From Foster Parent to Family Preservation Advocate (Podcast Episode 11)

Over the years, my heart for helping foster parents feel more equipped to support reunification efforts has grown. Recalling my own fumbling efforts to show support for the women whose children have been in my care over the years, I know how much I could have used someone to show me the way. While it is not ultimately up to a foster parent to make sure a parent and child are reunified—the onus really is on the parent to do the hard work involved with reunification—I have learned over the years that there is a lot foster parents can do to encourage and support their foster child’s parent(s) as they move through the brutal stages of reunification.

In this episode of A Fostered Life Podcast, I speak with Tonya Foulkrod, a woman whose experiences as a foster parent led her and her husband to start an organization aimed at providing wraparound-type support for parents in crisis. Three Strands is a nine week, faith-based parenting program offered by local churches and volunteers to families in crisis. It is for parents who have lost custody of their children, or who are at risk of losing custody, and are working toward family reunification and preservation. In addition to parenting classes, participants experience home-cooked community meals and mentorship from dedicated volunteers who are trained in trauma-informed care. They have moral support in court and life-long friendships with people committed to helping their family stay together and thrive.

My conversation with Tonya was pretty long, so I’ve divided it into two parts. In this episode, which is Part One, she shares about how she went from being a foster parent who was intimidated by her foster child’s mom to becoming that mom’s biggest cheerleader and advocate. In the next episode, we’ll hear more about the work of Three Strands.

I hope you enjoy this episode, and if you are a foster parent, I hope it gives you some ideas and inspiration in how you might be able to support your foster child’s family.

Stock Photo by Sharon McCutcheon on Unsplash. Note: the people depicted are models and not involved with Three Strands.

Creating a “Memory Box” For Your Foster Children

One of the things I’ve heard over and over from former foster children is that they often miss out on having keepsakes and mementos from their childhood, especially if they’ve been moved between several homes. Many of us take it for granted that we have baby pictures, grade school projects, and other mementos from our early years—but not a child who was in foster care. Sometimes, entire years of their lives are undocumented because of so many moves.

I remember when our first foster children arrived. I had every intention of maintaining nice scrap books for them. But then reality hit—there was no way I was going to keep up with a scrap book! So I came up with a different idea: Memory Boxes!

It’s been nearly six years, and I still maintain Memory Boxes for each of the kids who is with us for more than a couple of weeks. This past weekend, I had a chance to speak with a woman whose children were in foster care for six months (and have been reunified). She told me that it meant a lot to her that her children’s foster parents gave her photos and mementos from the time her children were away from her. Memory Boxes are not just for the children in our care—they’re for their parents, too.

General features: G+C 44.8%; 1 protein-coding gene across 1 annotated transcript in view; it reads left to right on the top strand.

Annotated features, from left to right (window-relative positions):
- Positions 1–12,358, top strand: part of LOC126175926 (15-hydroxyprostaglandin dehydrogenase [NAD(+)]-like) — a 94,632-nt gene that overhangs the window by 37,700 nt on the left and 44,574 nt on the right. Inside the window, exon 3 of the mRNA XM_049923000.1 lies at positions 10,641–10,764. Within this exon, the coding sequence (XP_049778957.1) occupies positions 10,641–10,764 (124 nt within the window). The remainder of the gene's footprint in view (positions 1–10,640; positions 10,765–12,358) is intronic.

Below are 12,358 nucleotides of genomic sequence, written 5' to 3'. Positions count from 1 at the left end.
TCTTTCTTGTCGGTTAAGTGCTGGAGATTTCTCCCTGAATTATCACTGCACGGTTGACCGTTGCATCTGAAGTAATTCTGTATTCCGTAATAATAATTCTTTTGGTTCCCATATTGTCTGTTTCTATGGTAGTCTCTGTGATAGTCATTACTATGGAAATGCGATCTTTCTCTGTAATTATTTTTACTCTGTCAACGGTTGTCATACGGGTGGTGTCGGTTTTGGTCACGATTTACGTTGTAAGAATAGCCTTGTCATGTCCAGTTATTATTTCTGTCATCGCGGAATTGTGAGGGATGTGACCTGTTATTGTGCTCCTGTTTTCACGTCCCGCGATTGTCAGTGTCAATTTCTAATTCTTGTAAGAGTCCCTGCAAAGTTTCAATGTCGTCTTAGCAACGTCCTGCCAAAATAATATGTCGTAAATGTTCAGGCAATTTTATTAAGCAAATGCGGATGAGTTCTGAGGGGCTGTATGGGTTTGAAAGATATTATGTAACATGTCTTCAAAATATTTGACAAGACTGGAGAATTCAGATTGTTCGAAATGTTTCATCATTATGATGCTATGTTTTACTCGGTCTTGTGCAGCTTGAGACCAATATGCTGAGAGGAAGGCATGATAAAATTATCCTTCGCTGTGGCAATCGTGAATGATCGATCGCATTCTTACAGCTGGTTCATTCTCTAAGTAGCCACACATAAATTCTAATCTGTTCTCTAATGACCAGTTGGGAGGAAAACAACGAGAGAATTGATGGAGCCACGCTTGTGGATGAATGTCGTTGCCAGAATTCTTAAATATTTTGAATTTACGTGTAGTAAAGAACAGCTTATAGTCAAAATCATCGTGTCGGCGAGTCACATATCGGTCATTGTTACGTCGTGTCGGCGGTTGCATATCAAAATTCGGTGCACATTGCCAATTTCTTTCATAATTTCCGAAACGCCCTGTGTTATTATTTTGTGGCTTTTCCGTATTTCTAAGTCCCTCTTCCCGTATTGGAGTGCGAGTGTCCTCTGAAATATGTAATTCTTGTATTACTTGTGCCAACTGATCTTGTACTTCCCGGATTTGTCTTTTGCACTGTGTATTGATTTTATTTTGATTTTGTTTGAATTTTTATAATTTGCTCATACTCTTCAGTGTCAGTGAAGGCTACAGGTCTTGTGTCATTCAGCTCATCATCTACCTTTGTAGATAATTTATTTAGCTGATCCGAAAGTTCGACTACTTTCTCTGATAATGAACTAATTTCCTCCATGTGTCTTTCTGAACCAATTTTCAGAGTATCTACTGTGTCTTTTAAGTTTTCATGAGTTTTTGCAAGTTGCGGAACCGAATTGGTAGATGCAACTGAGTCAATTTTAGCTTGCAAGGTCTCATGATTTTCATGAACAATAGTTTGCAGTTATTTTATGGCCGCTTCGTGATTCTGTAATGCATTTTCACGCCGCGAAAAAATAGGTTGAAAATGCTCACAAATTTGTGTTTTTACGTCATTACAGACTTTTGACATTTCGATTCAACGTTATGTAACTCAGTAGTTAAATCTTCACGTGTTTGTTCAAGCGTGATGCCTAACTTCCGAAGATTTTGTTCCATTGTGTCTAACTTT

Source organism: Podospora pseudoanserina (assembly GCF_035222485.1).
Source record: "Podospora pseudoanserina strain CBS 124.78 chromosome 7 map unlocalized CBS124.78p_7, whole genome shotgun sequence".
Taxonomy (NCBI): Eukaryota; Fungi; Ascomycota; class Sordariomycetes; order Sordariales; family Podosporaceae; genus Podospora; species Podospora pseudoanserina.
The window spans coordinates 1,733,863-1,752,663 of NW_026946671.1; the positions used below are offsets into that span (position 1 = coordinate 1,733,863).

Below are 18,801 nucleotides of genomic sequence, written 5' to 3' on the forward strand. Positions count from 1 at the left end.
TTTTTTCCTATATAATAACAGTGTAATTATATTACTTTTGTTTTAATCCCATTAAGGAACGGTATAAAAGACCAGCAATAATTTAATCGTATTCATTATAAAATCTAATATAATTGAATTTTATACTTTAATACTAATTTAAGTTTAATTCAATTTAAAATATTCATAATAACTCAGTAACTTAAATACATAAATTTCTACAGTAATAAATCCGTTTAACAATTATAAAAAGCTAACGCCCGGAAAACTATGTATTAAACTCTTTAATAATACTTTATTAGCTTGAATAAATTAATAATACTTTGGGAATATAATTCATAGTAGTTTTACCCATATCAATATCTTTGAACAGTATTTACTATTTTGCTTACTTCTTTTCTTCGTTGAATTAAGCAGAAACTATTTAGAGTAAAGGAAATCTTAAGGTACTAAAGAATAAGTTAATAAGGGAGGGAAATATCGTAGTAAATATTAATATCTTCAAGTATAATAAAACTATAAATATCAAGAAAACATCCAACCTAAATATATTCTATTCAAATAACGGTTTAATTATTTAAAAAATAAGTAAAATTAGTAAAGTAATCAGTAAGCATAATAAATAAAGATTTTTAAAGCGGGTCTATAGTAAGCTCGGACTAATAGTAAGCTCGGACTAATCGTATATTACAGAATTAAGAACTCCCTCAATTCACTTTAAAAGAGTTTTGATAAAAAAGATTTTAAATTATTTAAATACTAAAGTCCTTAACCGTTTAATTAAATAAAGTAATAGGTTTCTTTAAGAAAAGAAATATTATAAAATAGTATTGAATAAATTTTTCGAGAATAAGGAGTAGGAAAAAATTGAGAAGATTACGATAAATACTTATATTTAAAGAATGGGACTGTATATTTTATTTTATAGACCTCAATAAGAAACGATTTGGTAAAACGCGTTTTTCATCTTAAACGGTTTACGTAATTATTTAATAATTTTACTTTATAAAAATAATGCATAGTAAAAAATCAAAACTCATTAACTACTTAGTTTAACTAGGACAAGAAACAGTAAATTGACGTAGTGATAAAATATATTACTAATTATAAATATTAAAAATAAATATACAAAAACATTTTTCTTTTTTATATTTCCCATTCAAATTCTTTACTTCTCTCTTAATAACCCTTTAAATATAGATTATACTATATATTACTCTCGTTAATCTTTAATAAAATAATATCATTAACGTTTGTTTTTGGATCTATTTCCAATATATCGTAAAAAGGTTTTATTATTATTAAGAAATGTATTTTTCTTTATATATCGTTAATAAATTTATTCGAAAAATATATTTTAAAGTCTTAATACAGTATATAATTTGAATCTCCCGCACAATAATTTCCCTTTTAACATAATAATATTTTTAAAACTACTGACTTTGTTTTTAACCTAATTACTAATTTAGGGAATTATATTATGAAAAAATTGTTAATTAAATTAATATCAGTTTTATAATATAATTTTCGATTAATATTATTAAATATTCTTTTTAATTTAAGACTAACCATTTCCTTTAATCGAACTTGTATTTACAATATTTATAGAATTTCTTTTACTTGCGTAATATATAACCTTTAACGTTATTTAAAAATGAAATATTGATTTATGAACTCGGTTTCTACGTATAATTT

Here is my (very simple) system for keeping track of mementos for each of our kids. This video is old (no, I didn’t cut my hair—this is what I looked like in 2015!), but it’s still my practice all these years later! The boxes I used in this video are no longer available, but these* would work well!

Hope you find it helpful!

*Amazon Affiliate Link

When Foster Parents Fight for Reunification (Podcast Episode 9)

One of the things many people say when they hear that I’m a foster parent is, “I couldn’t imagine getting attached to a child and then having to give them back.” While I can appreciate that people are just expressing their honest feelings, the truth is, that sentiment shows a total lack of understanding about the main point of foster care, which is precisely to love a child to the point of getting attached and then “giving them back” to their parents.

Reunification is the first goal of foster care. When a child is removed from their parents, usually the plan is to provide a safe and loving and nurturing home for them while their parents do the hard work of getting to a place where they can safely parent their children again. It’s messy. It’s an emotional roller coaster. And it’s not always possible. Just over half of children in foster care will be reunified. The rest will be raised by relatives, adopted by foster parents, or remain in foster care until they “age out.” 

One thing I’ve learned over the years is that foster parents can play a crucial role in supporting reunification, and in today’s podcast, I’m speaking with a fellow foster parent named Lauren who did just that. The focus of today’s episode is how foster parents can be intentional and proactive in supporting the mothers (and/or in some cases fathers) of the children in their care, championing their efforts to get their children back.

Let me be very clear, though, before we launch into this conversation: this is often the hardest part of foster parenting. The emotional toll is high, and the grief a foster family experiences after reunification is real. 

I’m grateful that Lauren shared from her experiences with me, and I hope you enjoy our conversation as much as I did.

If you’re interested in supporting my work at A Fostered Life, please go my Patreon page, where you can become a patron. Just one dollar a month helps offset the cost of producing these resources and enables me to offer them freely to new and prospective foster parents, and I’m grateful for the support of my patrons.

Photo by Nicole Honeywill on Unsplash